Only 2.7% of all single-family homes and condos in the first quarter were considered a house flip – transactions that occurred within 12 months of one another. That’s down from 4.8% during the fourth quarter of 2020 and down 7.5% from one year earlier, according to a new report from ATTOM Data Solutions, a real estate research firm.

Gross profits are dropping, too. On the typical home flip – which reflects the difference between the median sales price and the median price paid by investors – gross profit declined nationwide in the first quarter to $63,500 – down from $71,000 in the fourth quarter of 2020. Profit margins for returns in the first quarter translated into a 37.8% return on investment compared to the original sales price.

Investors still chasing home flips appear to be speeding up transactions to capitalize on the current market. Flippers who sold homes in the first quarter took an average 159 days to complete their transactions, the lowest level since the third quarter of 2013.

“It’s too early to say for sure whether home flippers … have gone into an extended holding pattern,” says Todd Teta, chief product officer at ATTOM. “But the first quarter of 2021 certainly marked a notable downturn for the flipping industry, with the big drop in activity suggesting that investors may be worried that prices have simply gone up too high. After riding the housing boom along with others for years, they now might be having second thoughts. Whether this is the leading edge of a broader market downturn is little more than speculation.”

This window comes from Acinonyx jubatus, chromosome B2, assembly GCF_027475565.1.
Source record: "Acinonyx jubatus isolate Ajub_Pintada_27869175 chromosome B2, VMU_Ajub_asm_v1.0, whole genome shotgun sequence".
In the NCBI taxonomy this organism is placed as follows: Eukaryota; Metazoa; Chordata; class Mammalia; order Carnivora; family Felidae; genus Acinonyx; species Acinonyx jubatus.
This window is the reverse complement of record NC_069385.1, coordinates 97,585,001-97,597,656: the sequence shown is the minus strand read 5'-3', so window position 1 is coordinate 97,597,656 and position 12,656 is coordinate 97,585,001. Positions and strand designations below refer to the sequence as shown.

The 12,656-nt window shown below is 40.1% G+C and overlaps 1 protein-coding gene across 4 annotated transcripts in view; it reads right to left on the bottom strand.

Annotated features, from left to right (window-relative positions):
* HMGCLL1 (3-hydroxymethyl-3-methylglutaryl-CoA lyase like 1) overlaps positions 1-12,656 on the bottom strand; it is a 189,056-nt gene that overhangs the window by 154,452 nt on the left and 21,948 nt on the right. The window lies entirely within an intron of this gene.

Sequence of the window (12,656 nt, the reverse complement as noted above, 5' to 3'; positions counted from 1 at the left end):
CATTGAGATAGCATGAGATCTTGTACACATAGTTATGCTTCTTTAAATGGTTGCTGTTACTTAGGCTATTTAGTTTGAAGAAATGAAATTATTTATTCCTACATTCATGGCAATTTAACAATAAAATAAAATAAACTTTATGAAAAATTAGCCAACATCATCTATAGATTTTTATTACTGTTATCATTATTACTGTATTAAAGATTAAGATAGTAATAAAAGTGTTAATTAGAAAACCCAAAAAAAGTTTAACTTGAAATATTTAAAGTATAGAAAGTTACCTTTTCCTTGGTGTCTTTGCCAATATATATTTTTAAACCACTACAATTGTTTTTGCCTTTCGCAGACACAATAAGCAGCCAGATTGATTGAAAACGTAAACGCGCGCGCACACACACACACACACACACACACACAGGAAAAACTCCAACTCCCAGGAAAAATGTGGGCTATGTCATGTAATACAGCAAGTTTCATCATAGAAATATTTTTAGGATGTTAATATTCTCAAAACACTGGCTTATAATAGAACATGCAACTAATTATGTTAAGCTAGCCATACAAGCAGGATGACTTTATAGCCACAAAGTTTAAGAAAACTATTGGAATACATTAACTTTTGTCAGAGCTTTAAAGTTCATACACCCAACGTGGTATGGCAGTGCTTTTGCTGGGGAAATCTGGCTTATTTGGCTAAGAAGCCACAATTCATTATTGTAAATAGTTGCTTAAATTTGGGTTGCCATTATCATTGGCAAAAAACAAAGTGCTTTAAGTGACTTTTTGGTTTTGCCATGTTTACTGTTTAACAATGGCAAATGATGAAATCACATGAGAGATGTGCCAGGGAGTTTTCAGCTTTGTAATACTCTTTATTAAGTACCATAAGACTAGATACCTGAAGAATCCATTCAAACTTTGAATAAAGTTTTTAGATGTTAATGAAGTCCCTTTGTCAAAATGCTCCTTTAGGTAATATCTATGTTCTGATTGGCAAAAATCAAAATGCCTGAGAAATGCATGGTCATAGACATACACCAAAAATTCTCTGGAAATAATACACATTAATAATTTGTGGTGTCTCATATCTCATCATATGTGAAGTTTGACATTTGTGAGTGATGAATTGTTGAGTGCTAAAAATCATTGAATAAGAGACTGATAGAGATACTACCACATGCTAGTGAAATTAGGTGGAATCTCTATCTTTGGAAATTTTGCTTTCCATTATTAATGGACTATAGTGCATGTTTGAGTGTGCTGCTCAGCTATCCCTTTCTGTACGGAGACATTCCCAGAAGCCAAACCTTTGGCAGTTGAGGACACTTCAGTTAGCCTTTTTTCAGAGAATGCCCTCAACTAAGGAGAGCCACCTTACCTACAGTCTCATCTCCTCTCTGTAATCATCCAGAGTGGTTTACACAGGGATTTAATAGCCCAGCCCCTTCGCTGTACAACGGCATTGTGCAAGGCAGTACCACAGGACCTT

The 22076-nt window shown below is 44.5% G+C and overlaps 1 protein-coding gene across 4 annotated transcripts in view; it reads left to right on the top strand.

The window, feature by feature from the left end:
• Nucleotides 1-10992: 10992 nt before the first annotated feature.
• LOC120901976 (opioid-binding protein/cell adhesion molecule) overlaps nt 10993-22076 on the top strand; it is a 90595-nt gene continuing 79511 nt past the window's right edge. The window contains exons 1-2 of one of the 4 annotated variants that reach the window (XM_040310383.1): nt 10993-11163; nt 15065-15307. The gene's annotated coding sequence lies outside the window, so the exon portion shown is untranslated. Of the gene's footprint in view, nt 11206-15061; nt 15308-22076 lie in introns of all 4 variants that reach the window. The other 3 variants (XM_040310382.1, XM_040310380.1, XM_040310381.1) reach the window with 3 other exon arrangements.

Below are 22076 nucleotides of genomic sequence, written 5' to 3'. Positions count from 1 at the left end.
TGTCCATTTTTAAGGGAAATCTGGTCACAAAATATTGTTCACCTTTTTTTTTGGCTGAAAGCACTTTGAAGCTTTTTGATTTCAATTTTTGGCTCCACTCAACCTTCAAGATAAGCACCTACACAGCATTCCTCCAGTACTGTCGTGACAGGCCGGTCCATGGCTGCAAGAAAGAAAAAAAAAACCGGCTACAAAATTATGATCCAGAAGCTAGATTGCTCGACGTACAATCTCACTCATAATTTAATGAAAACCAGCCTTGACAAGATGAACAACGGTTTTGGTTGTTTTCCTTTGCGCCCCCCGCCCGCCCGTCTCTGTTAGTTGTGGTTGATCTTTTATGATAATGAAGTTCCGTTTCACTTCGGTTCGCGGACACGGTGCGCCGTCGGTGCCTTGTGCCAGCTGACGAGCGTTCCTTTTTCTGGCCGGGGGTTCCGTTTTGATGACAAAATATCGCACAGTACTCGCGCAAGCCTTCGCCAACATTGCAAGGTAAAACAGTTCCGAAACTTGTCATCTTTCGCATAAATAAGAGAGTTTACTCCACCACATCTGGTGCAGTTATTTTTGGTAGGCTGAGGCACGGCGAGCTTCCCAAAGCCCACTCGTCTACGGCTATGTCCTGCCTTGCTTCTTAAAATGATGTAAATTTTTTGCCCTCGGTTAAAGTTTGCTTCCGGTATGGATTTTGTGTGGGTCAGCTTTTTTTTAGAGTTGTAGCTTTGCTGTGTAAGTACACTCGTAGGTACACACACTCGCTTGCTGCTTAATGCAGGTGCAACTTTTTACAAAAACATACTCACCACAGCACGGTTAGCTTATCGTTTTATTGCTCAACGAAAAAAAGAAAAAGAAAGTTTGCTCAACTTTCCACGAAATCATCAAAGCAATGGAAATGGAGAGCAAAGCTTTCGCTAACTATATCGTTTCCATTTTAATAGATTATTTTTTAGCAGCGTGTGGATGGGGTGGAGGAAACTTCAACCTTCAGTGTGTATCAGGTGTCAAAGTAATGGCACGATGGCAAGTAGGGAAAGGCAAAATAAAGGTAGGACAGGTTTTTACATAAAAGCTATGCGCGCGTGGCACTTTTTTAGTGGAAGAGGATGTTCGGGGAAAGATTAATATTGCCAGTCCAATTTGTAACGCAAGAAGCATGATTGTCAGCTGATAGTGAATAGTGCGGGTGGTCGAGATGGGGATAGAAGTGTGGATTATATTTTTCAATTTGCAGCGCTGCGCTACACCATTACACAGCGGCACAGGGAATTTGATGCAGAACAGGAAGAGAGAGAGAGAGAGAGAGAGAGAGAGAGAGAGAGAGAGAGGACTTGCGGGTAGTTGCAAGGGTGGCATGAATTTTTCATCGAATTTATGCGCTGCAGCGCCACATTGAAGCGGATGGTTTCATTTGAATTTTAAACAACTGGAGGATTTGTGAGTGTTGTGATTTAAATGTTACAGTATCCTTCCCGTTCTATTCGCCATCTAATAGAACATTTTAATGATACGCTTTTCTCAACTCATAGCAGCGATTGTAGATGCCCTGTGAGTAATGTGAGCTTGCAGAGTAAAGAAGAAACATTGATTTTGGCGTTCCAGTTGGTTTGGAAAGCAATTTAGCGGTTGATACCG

Additional highlights from ATTOM Data Solutions’ 1Q flipping report

  • Home flipping rates fell in 70% of 108 local markets tracked. The largest quarterly decreases – down by nearly 70% or more – in home flipping occurred in Memphis, Tenn.; Lakeland, Fla.; San Francisco; Columbia, S.C.; and Palm Bay, Fla.
  • The largest increases in quarterly home-flipping rates occurred in Springfield, Mass. (up 114%); Albuquerque, N.M. (up 103%); Springfield, Ill. (up 95%); South Bend, Ind. (up 86%); and Boston, Mass. (up 79%).
  • Homes flipped in the first quarter were sold for a median price of $231,500, down 3.9% compared to the fourth quarter. It’s the first quarterly decrease in typical resale prices since the fourth quarter of 2018, and the largest quarterly decline since the first quarter of 2011.